Freeze Wisely

Never put anything in the freezer you don’t want to eat. Seriously. If you fall into the trap of “optimistic freezing,” your freezer will become scary and you won’t want to open it. If you truly aren’t going to eat something, cut your losses and toss it. If you DO have fruit going a little soft (smoothies of the future!) or you aren’t eating the black beans fast enough (chili next week!), by all means freeze them and be sure to label them.

If your freezer has only good, clearly labeled foods in it, you’re far more likely to open it and use food from it.

#3 Organize your fridge & freezer

We have a dedicated spot in our fridge for leftovers to use up. (Spoiler alert: It’s not in the back!)

I glance there first when I’m planning a munchy lunchy or trying to decide whether I need to make a new dinner or we can eke out our leftovers.

In my experience, most wasted food at our house is food that made its way to the back of the refrigerator and got forgotten about. Having a designated space keeps that from happening (as often).

In the freezer, we have different areas for frozen veggies, frozen fruit, frozen breads, frozen nuts, and… you guessed it, frozen leftovers!

We also have a spot for “produce to use up” in the fridge and “ingredients to use up” in the freezer. When something is nearing the end of its life, I’ll stick it there and pull it into the next flexible dish I make, usually a stir fry, vegetable soup, curry, or tofu scramble.

#4 Make leftovers yummier

Be smart about how you use your leftovers. Here are some quick ideas to get you started:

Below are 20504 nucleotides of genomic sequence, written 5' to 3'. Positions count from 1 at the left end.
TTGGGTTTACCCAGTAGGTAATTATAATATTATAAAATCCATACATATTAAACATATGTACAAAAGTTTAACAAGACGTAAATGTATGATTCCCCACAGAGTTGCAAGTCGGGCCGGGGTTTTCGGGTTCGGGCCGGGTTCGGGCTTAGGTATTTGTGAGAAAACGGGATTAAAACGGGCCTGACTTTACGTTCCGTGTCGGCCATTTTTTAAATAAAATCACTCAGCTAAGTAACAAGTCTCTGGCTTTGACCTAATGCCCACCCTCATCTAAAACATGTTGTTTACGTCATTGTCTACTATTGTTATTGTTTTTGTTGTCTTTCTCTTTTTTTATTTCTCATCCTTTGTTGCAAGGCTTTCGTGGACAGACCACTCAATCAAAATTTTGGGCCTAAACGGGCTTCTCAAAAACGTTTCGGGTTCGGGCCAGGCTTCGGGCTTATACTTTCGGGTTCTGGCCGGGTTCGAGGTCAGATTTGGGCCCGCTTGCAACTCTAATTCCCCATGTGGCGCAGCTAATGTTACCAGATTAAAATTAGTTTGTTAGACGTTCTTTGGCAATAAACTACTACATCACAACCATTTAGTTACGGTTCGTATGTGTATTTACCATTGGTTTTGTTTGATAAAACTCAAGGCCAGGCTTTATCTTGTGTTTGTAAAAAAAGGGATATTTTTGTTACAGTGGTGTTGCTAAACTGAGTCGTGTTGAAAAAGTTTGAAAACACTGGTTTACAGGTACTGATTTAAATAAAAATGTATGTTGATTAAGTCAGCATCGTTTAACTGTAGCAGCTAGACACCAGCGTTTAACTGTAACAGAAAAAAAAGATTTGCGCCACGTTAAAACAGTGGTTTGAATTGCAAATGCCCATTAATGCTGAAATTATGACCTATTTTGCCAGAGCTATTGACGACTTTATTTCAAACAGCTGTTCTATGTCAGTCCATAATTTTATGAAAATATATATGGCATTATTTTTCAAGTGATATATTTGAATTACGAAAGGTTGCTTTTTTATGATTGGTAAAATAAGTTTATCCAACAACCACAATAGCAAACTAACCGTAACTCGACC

• Fire up the oven or heat up a skillet. If you warm a burrito up in the microwave and then toast it in a skillet, it will taste miles better than just microwaving it alone. I love the microwave, but going the extra mile can make a big difference in the yum factor.
  • Add guacamole. Or homemade tortilla chips. Or cornbread. Or a side of fresh fruit. If a certain dish is becoming a little tired, shake things up.
  • If your brown rice is dry after being in the fridge, toss a couple of ice cubes on it when you warm it up in the microwave. It’s miraculous how quickly it’ll be moist and fluffy again.
  • Steel-cut oatmeal is better leftover when you add water or plant-based milk to it, because it tends to absorb liquid as it waits in the refrigerator.
  • When you make a big salad, don’t dress the whole thing. Dress half and serve it for dinner. Store the other half in the fridge separate so that you can dress it right before eating.

    For this salad, I chop up romaine and keep it separate in the fridge, then I toss the whole thing together fresh when we eat the leftovers:

The exception is salads with a hardy green like kale. It can usually handle a few days of fridge time already dressed and massaged:

The same principle applies to anything with avocado on it. Don’t add it to the whole thing. Add it to half, keep that avocado in the fridge, and cut it up for the next night.

#5 Get Creative

Challenge yourself to use up (almost) everything perishable before hitting the grocery store again.

Maybe you’re out of bananas and leafy greens, and you’re itching to hit up the produce section, but you’ve got some potatoes, some broccoli and a few fresh tomatoes still at home. Curry!

Use it all up, then hit the produce section. Or, you can plan a “catch all” meal for the day you go grocery shopping and round it out with what you buy. So you can go ahead and shop. Grab fresh cilantro to add to the top of your clean-the-refrigerator curry, and you’ll have a fresh slate when you unload those lovely groceries.

Throwing away food is like throwing away dollars, yes, but think about it the other way round.

You have lots of FREE food available in your fridge, freezer and pantry right now. Choosing to use up those odds and ends rather than letting them continue to age is like finding dollar bills everywhere and sticking them in your wallet.

Leave a Comment

Your email address will not be published. Required fields are marked *

Scroll to Top